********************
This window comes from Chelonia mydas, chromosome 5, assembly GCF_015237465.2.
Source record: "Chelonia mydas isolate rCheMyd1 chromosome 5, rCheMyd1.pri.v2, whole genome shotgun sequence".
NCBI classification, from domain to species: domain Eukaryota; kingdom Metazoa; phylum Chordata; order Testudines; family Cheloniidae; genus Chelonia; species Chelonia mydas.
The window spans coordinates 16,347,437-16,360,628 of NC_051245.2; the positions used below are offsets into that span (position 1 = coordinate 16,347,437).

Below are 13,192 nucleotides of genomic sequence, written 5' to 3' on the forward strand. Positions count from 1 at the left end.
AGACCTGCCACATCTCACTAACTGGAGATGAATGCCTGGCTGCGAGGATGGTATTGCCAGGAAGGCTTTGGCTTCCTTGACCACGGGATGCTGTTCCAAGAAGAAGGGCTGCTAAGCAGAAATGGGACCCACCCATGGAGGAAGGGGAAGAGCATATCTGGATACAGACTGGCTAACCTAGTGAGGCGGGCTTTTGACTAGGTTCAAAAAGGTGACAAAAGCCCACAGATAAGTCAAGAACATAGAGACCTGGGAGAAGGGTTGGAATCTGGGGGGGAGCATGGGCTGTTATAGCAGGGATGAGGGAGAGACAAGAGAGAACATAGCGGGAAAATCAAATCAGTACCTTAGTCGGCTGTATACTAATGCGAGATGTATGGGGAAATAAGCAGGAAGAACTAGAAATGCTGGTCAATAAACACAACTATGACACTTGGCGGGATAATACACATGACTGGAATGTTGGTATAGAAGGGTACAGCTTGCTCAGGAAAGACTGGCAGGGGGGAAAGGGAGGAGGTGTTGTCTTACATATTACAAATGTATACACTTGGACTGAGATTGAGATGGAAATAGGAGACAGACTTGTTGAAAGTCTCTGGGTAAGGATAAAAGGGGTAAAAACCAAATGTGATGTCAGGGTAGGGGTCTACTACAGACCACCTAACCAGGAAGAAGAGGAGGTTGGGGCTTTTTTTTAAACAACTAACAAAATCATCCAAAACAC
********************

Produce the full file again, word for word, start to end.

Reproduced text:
This window comes from Chelonia mydas, chromosome 5, assembly GCF_015237465.2.
Source record: "Chelonia mydas isolate rCheMyd1 chromosome 5, rCheMyd1.pri.v2, whole genome shotgun sequence".
NCBI classification, from domain to species: domain Eukaryota; kingdom Metazoa; phylum Chordata; order Testudines; family Cheloniidae; genus Chelonia; species Chelonia mydas.
The window spans coordinates 16,347,437-16,360,628 of NC_051245.2; the positions used below are offsets into that span (position 1 = coordinate 16,347,437).

Below are 13,192 nucleotides of genomic sequence, written 5' to 3' on the forward strand. Positions count from 1 at the left end.
AGACCTGCCACATCTCACTAACTGGAGATGAATGCCTGGCTGCGAGGATGGTATTGCCAGGAAGGCTTTGGCTTCCTTGACCACGGGATGCTGTTCCAAGAAGAAGGGCTGCTAAGCAGAAATGGGACCCACCCATGGAGGAAGGGGAAGAGCATATCTGGATACAGACTGGCTAACCTAGTGAGGCGGGCTTTTGACTAGGTTCAAAAAGGTGACAAAAGCCCACAGATAAGTCAAGAACATAGAGACCTGGGAGAAGGGTTGGAATCTGGGGGGGAGCATGGGCTGTTATAGCAGGGATGAGGGAGAGACAAGAGAGAACATAGCGGGAAAATCAAATCAGTACCTTAGTCGGCTGTATACTAATGCGAGATGTATGGGGAAATAAGCAGGAAGAACTAGAAATGCTGGTCAATAAACACAACTATGACACTTGGCGGGATAATACACATGACTGGAATGTTGGTATAGAAGGGTACAGCTTGCTCAGGAAAGACTGGCAGGGGGGAAAGGGAGGAGGTGTTGTCTTACATATTACAAATGTATACACTTGGACTGAGATTGAGATGGAAATAGGAGACAGACTTGTTGAAAGTCTCTGGGTAAGGATAAAAGGGGTAAAAACCAAATGTGATGTCAGGGTAGGGGTCTACTACAGACCACCTAACCAGGAAGAAGAGGAGGTTGGGGCTTTTTTTTAAACAACTAACAAAATCATCCAAAACAC